Another famous poet of this tradition is Nasimi (c. 1369-1417), whose mystical poetry were philosophical as well as a poetry of protest. He wrote in Turki, Persian and Arabic.

Arash Shiva, 2002

Qashqai poetic culture of the Mazun’s time included various Turkic poetic traditions–such as songs related to the story of Koruglu, the love story of Karam and Asli, and poems by poets Fuzuli, and Shah Khota.

The first Saffavid king, Shah Ismail (c. 1503- 1524), also noun with his poetic name Shah Khota, was a leader of a Sufi order. Among the reasons that attracted many Turkic-speaking pastoral-nomadic tribal groups in Azerbaijan and Anatolia to him was his poetry.

The Qashqai developed into a large tribal confederacy in the nineteenth century by groups coming from different tribal backgrounds, some from the original supporters of the Saffavids.

Muhammad Fuzuli (c. 1498-1556) was from to the Turkic tribe of Bayat. It was a large nomadic tribal group that entered western Asia from Central Asia and scattered over many areas in the Middle East, Anatolia and the Caucasus during the tenth and the eleventh centuries, including in Fars. Fuzuli’s family had long been settled town-dwellers in present-day southern Iraq. At his time the area became part of the Saffavid State headed by Shah Ismail. Later, in 1534, it became a part of the Ottoman Empire. Fuzuli wrote in Turkic, Persian and Arabic.

Fuzuli’s poems, like Mazun’s, though rely on Persianized terminology, provide a cultural and linguist bridge to the larger Islamic literary world for the Tukic speaking masses. Fuzuli’s poetry was admired by the Qashqai of Mazun’s time.

The later Saffavid kings tried to suppress Sufism, particularly among the Shia population of their empire. Sufi ideas and values and discursive imageries, however, continued among the larger population. And, “Philosophical Sufism or Gnosticism” (erfan, erfaan), continued to be valued among the society’s intellectual elite who were not necessarily members of any Sufi group that survived the Saffavids and their ulama’s rule. Mazun’s Sufi poetry is an example of the continuation of a poetic-philosophical Sufism that reaches to, and is communicated by, the masses, and is imbued with images from their ordinary every-day life.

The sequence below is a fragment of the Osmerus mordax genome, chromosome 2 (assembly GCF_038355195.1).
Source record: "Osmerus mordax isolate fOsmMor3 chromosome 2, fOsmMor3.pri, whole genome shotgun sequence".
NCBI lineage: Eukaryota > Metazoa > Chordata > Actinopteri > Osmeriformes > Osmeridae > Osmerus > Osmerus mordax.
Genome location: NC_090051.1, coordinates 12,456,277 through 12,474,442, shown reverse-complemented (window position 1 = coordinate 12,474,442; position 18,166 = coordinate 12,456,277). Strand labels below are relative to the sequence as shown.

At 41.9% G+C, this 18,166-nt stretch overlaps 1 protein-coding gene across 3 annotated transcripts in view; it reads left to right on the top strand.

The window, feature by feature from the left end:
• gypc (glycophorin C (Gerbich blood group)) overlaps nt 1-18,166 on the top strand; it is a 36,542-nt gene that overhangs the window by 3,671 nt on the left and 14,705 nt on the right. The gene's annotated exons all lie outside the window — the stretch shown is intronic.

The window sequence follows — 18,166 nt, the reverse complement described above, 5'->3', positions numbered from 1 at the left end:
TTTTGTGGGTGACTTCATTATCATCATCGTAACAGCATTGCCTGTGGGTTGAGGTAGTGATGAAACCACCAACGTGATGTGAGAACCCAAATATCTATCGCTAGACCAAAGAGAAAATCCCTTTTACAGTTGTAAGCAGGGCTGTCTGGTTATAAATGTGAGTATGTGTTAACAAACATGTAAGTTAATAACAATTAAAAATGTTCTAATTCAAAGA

Part of the Turkic oral poetic-musical tradition are folk love songs and those passed along by the ashiqs. Ashiqs are Turkish-speaking musician-singer-poets who lived and moved mainly in Anatolia and Azerbaijan, but also to some extent among other groups such as the Qashqai in southern Iran.

The Qashqai is made up of the Turkic-speaking tribal groups that lived in Fars before the sixteenth century as well as those who came to Fars in the coming centuries, up to the nineteenth.

There is also the influence of the poetries in non-Turkic-speaking languages, by groups who joined the Qashqai and became Turk (like the Sheikh Habili). Besides the Lur groups, groups of the Arab, Kurd, Lak, and Tajik (Persian-speaking), and Baluch ethnic backgrounds have also joined the Qashqai.

Folk love poems in the form of “do-beyti” (two-liner or “quatrain” – four hemistiches per the two line) in Luri is another genre of poetry that is highly valued in Fars. They are also understood and appreciated by the region’s Persian and Turki speakers. Though Mazun’s love poems are in the qazal form. influences could be of Luri do-beytis.